North Carolina is a zero-tolerance state. If a chemical test determines that a driver under 21 has a blood alcohol content (BAC) of .01 percent or higher, the driver can be cited for driving under the influence. (For those 21 or older, the BAC limit is .08%)

What Are the Penalties?

There are five levels of misdemeanor DUI charges. Level V is the least serious and Level I is the most serious. For all misdemeanor charges, the license is suspended immediately for 30 days with the possibility of limited driving privileges after 10 days.

A Level V misdemeanor DUI is punishable by a fine of up to $200 with a minimum jail sentence of 24 hours and a maximum of 60 days. A judge can suspend the sentence to 24 hours of jail or 24 hours of community service.

A Level IV is punishable by a fine of up to $500 with a minimum jail sentence of 48 hours and a maximum of 120 days. A judge can suspend the sentence to 48 hours of jail or 48 hours of community service.

Level III misdemeanors have a fine of up to $1,000 with a minimum jail sentence of 72 hours and a maximum of six months. A judge can suspend the sentence to 72 hours of jail or 72 hours of community service.

Level II misdemeanors have a fine of up to $2,000 with a minimum jail sentence of seven days and a maximum of one year. A judge can’t suspend the minimum sentence for a Level II DUI.

Level I misdemeanors have a fine of up to $4,000 with a minimum jail sentence of 30 days and a maximum of two years. A judge can’t suspend the minimum sentence for a Level I DUI.

Level I and II drivers are repeat offenders, persons driving with a revoked license, impaired drivers with children in the car, or impaired drivers who’ve hurt someone in a crash.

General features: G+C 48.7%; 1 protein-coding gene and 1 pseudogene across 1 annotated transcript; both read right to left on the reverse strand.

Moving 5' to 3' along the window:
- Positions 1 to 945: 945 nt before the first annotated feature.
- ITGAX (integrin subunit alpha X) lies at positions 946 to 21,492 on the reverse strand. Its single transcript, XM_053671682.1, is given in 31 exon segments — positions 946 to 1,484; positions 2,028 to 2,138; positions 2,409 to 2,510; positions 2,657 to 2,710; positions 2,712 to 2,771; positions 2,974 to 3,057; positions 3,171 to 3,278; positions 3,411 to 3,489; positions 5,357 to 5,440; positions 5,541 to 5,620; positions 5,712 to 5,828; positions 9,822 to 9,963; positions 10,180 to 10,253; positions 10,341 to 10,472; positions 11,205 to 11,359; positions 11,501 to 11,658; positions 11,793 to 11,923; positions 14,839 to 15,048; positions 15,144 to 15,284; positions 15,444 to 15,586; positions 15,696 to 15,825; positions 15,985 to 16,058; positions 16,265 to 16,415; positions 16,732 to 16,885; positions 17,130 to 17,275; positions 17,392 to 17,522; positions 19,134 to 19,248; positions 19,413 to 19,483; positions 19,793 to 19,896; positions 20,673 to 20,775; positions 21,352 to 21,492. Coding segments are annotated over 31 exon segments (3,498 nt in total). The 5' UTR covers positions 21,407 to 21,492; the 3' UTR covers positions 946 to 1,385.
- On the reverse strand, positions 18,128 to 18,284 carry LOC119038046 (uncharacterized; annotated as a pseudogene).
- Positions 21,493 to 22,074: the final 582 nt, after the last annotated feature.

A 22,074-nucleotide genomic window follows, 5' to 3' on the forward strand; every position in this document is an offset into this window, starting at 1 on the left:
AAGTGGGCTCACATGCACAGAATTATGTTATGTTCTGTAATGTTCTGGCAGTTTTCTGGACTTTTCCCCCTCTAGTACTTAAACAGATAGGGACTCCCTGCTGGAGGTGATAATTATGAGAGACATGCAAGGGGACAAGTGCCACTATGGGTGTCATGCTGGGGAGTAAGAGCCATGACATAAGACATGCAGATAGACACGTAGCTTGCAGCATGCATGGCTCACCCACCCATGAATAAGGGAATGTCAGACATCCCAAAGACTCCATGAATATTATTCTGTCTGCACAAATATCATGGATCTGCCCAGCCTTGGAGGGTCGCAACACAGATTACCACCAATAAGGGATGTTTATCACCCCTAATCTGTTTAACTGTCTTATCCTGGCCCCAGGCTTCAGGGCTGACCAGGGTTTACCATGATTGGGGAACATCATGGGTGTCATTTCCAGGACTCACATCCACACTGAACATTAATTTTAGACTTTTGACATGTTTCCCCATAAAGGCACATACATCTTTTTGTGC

Those charged with driving after consuming under age 21 for the first time, who have not caused a serious accident, are often given a break by the court. Many counties in our state offer a first-time offender program where criminal charges may be dismissed and/or expunged by meeting certain requirements, such as community service or probation.

Additional Charges

In addition to driving under the influence, an underage drinker may be charged with any of the following:

  • Distributing alcohol to other minors (were there underage drunk passengers?);
  • Minor in possession;
  • Soliciting alcohol;
  • Child endangerment law violations;
  • Possession of false identification (was a fake ID used to purchase alcohol?); and
  • Moving and vehicle maintenance violations (what else did the arresting officer see?).

Don’t Fight Charges Alone

You would never walk into an operating room and tell the doctor you’ll be performing your own surgery, so why would you do the same in a courtroom? As a parent, you know how important it is to give your child every advantage—and that includes expert legal representation. Not only can a good attorney negotiate penalty alternatives like community service and limited driving privileges, he or she will fight to get the minimum penalties, and may even be able to get charges dropped altogether.

A good number of underage drinking charges that don’t come attached to more serious charges are dismissed. While your teenager may have to perform several dozen hours of community service or attend an alcohol-education course, his criminal record will be free of a conviction related to this offense. The initial charge will appear on his public record, but it can more than likely be expunged or sealed at a later date.
Members of the experienced team at GreeneWilson can explain your possible outcomes, investigate your offense, and help you avoid the negative consequences you may face. For more information or to schedule a consultation, please contact GreeneWilson Attorneys at Law by calling (252) 634-9400 or visiting www.greenewilson.com.

(Sources: Centers for Disease Control and Prevention; National Highway Traffic Safety Administration; North Carolina Department of Transportation; North Carolina Division of Motor Vehicles; Absolute Advocacy; Huffington Post; Nolo Network; and CNN.)